Facebook has taken the wraps off Facebook Messenger, a separate mobile messaging application which has been developed by the same team that developed the Beluga group messaging application (Facebook acquired Beluga in Mar. 2011). Facebook Messenger will compete with BlackBerry Messenger and Apple’s forthcoming iMessage, in that it will provide a messaging-over-IP (MoIP) capability. However, Facebook Messenger will have the edge over both RIM and Apple in that it can provide a cross-platform messaging application, specifically for the iPhone and Android mobile operating systems, and so it will therefore also compete against applications such as WhatsApp and KakaoTalk. Facebook has stated that it is also developing Facebook Messenger for the BlackBerry.
Assuming that Facebook Messenger provides a compelling messaging experience, it has the potential to achieve a greater reach than BBM, WhatsApp, KakaoTalk or the as-yet-unlaunched iMessage. According to Facebook, it has more than 250 million active mobile users, and these users are twice as active as non-mobile users of Facebook. In addition, the company has partnerships with 200 mobile operators in 60 countries.
This larger addressable market is a key differentiator between Facebook and other messaging application providers. Facebook already has a massive installed base of users, on both the mobile and the PC, to which it can promote Messenger, which will be available to subscribers to download for free.
The company says the overall Facebook messaging experience will be faster with the Messenger application, which will definitely be seen as an advantage by Facebook Mobile users who are also heavy users of Facebook Messages. Facebook Messenger will also enable “free” messaging (over IP), group messaging (courtesy of Facebook’s acquisition of Beluga), and integration with the phone’s address book so that Facebook Messenger users can send messages to non-Facebook Messenger users via SMS.
Facebook Messenger’s integration with Facebook Messages and the phone address book, and its inclusion of Beluga’s group messaging capabilities, gives it a potential edge over the other messaging applications, and may be a key factor in inducing either churn among the existing users of these applications, or in encouraging adoption by new users.
One potential drawback of Facebook Messenger is that Facebook Mobile users will have to download and install Messenger as a separate application on their smart-phones. The application may not be appealing enough for existing Facebook Mobile users to do that en masse. Even though Facebook does have the advantage of a significant installed base of mobile users, it will face the same challenges as its competitors with regards to growing the penetration of Facebook Messenger.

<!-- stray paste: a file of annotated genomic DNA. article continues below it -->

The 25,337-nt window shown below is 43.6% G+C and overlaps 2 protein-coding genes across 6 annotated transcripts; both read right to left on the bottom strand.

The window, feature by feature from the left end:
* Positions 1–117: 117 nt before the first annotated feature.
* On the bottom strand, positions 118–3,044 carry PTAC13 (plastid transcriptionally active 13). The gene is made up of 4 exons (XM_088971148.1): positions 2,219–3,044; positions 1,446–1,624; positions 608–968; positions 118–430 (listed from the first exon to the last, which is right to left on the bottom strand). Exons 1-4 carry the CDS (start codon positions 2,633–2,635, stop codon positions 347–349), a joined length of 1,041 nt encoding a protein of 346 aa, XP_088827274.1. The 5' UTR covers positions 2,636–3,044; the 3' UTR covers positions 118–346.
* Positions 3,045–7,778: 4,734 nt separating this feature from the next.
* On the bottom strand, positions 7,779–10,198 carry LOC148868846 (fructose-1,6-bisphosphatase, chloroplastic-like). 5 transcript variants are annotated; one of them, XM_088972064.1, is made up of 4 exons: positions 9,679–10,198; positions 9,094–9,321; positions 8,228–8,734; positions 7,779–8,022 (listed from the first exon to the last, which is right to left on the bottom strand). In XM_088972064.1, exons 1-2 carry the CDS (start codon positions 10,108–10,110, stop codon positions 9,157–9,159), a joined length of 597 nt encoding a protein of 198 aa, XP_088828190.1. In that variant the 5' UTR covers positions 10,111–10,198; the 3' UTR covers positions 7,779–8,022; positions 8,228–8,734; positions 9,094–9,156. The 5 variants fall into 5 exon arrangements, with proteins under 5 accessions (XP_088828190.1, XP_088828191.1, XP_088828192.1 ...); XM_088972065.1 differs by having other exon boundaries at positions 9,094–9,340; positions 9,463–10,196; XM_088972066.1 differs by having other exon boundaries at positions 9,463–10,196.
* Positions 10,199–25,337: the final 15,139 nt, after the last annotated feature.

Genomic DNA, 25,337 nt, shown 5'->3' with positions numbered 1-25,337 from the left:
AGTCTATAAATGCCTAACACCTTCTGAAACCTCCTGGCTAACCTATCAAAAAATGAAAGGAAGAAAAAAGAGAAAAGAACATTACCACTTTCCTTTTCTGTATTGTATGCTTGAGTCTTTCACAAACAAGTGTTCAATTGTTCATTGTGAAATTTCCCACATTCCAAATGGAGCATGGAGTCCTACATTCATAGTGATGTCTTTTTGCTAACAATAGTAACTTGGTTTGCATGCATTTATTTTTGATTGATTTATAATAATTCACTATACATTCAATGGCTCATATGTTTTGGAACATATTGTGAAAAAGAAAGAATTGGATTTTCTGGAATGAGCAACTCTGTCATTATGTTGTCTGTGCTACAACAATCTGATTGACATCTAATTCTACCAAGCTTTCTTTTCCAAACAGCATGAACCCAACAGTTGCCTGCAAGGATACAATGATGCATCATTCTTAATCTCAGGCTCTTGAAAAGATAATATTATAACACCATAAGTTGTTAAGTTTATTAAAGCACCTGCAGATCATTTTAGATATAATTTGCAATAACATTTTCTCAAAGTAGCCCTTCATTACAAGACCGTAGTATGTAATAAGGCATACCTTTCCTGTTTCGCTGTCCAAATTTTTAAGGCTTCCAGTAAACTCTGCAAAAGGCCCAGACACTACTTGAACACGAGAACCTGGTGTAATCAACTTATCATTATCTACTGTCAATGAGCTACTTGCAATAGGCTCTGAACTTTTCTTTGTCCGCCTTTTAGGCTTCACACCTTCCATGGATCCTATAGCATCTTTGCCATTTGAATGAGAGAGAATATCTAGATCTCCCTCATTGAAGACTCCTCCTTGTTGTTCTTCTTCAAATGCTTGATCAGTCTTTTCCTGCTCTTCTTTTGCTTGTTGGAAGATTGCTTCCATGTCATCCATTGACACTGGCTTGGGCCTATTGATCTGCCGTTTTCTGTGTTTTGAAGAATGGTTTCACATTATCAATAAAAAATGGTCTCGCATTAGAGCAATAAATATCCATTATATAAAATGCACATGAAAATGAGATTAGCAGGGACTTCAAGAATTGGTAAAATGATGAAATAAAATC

With regards to Facebook’s mobile operator partners, these will likely also benefit from the way in which the new Messenger application will work, in that messages will continue to be delivered via e-mail notifications and texts. That means that the mobile operators will still generate data and SMS traffic, and revenues, from their subscribers’ use of the Messenger application. In order to use Facebook Messenger, mobile users will need to have a smart-phone, a mobile data plan and a messaging plan with their operator. Facebook Messenger may well be a factor that encourages mobile subscribers to upgrade their devices and plans.
As to whether Facebook Messenger will have a significant impact on carriers’ SMS traffic and revenues, it’s too soon to tell. While the penetration of smart-phones (which enable applications) is growing quickly, all devices enable SMS, and it is the ubiquity of SMS and its interoperability across networks and devices that will ensure that SMS continues to play a key role as a messaging bearer.
It is also possible that Facebook Messenger may help Facebook to shift the cost of SMS notifications and messages in markets outside of the US at least, back onto the mobile user. Facebook has not revealed the commercial arrangements that exist between it and its 200 or so carrier partners, but Informa believes that the company is probably bearing the cost of SMS notifications, buying SMS at wholesale rates either directly from the carriers or from a messaging transactions network. If Facebook Messenger requires users to pay to send SMS messages to non-Facebook Messenger users, then that is a cost that Facebook no longer has to bear, and it is also retail (rather than wholesale) revenue for the carrier.
It is possible that Facebook Messenger will contribute to the cannibalization of mobile operators’ SMS traffic and revenues, but it may also, perversely, contribute to the growth in mobile operators’ SMS traffic and revenues, because Messenger users will be able to send SMSes to their phonebook contacts from within the application.
Without doubt, Facebook Messenger has immediately become a leading contender in the mobile messaging applications market. Indeed Apple may already be too late, with iMessage. The smaller start-ups will find it difficult to compete without some significant differentiation. BBM will continue to thrive, but remain niche. Carriers are the only other players for whom Facebook Messenger does not necessarily represent a significant threat. Informa believes that this is because Facebook understands that it needs to work with the carriers in order to reach its customers on mobile.
With Amazon and Google launching smart home initiatives, have the telcos missed out on their chance to cash in on this market?
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